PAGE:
The Chemistry Department offers two majors, chemistry and biochemistry.
Chemistry. The minimum major in chemistry requires Chemistry 101, 102 (103 may replace 101, 102), 205, 211, 213, and 339. Nine hours of advanced courses from the following list also are required, including at least two hours from each of the two categories and one advanced laboratory course (327 or 341). Category I: 254, 325, 326, 327, 405; Category II: 341, 343, 349, 409. The major also requires Mathematics 134 and and Physics 103, 104 (or 110, 111). Students may not count toward the major more than one chemistry course in which they received a D.
Biochemistry. The minimum major in biochemistry requires Chemistry 101, 102 (103 may replace 101, 102), 205, 211, 213, 254, 339 (or 349), and 374; Biology 213/214; Mathematics 134; Physics 110, 111 (or 103, 104). Students may not count toward the major more than one chemistry course in which they received a D.
The minimum major in chemistry or biochemistry will prepare students for graduate study. However, the best preparation for competitive graduate programs involves additional advanced courses and laboratory work, related courses in other departments, and research experience. The latter may be accomplished through a summer research experience, a semester or two of research (Chemistry 525, 526), or an on-campus or off-campus Winter Term project.
Chemistry and biochemistry majors are encouraged to take additional mathematics courses such as multivariable calculus, linear algebra, differential equations, and statistics. Majors planning to pursue graduate studies in biochemistry or molecular biology should consider upperlevel biology courses such as molecular genetics, immunology, and microbiology. The specific courses chosen will depend in part on the intended area of specialization.
Each semester the Chemistry Department sponsors a program of Wednesday afternoon research talks by visiting chemists and biochemists. Majors are expected to attend.
Majors in other departments or programs (but not chemistry or biochemistry majors) may earn a minor in chemistry by completing general chemistry (101 and 102, or 103) and three courses from the following list: 205, 211, 213, 254 (or 325), 339, 349, 374. Students must earn at least a C– in each of these courses. Two of the elective courses must be taken at Oberlin. A formal chemistry minor may be helpful to non-chemistry majors seeking entry-level jobs in chemical industry, secondary-school teaching, or science journalism, as well as those students who plan further education in technological aspects of law, art, or other disciplines.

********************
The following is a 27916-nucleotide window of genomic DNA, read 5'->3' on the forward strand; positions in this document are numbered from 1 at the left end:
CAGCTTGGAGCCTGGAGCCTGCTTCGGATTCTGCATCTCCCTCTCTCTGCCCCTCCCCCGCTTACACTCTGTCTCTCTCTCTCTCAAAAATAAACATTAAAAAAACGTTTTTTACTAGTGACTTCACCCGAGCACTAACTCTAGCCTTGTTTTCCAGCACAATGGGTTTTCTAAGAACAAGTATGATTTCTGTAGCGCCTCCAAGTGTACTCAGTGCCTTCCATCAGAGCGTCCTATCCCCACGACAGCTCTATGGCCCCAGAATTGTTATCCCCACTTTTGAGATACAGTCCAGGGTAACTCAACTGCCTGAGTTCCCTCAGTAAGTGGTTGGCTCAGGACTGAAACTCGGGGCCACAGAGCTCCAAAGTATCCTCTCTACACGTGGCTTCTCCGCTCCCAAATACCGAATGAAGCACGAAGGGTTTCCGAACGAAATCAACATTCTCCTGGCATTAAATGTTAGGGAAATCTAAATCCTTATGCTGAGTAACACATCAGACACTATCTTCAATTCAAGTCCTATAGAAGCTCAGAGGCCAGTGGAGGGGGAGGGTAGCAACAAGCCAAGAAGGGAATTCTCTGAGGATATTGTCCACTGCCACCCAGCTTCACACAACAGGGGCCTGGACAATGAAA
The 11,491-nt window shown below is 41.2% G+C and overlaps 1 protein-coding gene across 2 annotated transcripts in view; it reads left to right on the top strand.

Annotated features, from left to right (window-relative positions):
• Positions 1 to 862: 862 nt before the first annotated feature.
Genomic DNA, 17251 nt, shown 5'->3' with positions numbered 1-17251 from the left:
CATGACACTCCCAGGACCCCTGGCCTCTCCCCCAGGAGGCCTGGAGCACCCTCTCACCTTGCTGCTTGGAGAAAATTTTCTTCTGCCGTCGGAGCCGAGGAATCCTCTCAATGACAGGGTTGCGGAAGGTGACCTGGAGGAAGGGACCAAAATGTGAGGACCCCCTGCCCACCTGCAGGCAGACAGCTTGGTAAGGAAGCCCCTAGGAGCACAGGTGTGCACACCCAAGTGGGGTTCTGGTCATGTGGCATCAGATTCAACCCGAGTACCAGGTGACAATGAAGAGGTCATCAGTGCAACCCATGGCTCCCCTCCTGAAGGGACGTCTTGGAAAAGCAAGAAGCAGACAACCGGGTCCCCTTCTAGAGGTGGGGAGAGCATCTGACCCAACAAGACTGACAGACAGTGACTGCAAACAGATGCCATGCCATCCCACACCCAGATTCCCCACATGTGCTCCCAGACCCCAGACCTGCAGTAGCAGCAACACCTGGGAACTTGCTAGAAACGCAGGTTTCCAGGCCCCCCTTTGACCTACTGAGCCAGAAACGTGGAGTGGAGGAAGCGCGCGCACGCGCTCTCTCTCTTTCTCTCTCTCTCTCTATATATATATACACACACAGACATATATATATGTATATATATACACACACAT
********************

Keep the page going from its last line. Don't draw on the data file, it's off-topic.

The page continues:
Students with outstanding records are invited to participate in the Honors Program.
Seniors in the program elect a minimum of five hours of Chemistry 525, 526, or the equivalent
(with at least two hours in the first semester) and work year-long (including Winter Term) on a
research project. Honors students write a thesis based on their research and take an oral
examination. Honors students are required to take Chemical Information, Chemistry 396, prior to
enrolling in Chemistry 526.
Pre-Medical. Pre-medical students planning to major in chemistry or biochemistry should arrange a conference with a pre-medical advisor in chemistry (Mr. Fuchsman) no later than their fourth semester. See the pre-medical statement earlier in this catalog.
3-2 Engineering. Students who are interested in a career in chemical engineering should consider the Combined Liberal Arts and Engineering Program. This five-year program is described in this catalog under the heading Engineering. Mr. Ackermann can provide advice on courses that lead to both the Combined Program and a chemistry major.
Each chemistry faculty member is willing to sponsor Winter Term projects as indicated. Mr.Elrod: Laboratory projects in atmospheric chemistry. Mr. Fuchsman: Laboratory projects in biochemistry. Off-campus projects involving experience in health-health-care delivery, medical research or biochemical research. Intermediate/advanced weaving at the Loom Shed in Oberlin under the direction of Charles Lermond. Mr. Hill: Development of laboratory experiments; Off campus projects: social service agencies, work with physicians, fire ant research in Florida. Mr. Nee: Laboratory projects in introductory and organic chemistry. Consumer, food and polymer chemistry Mr. Thompson: Laboratory and reading projects dealing with chemical analysis and forensic science, beginning chess, and veterinary internships.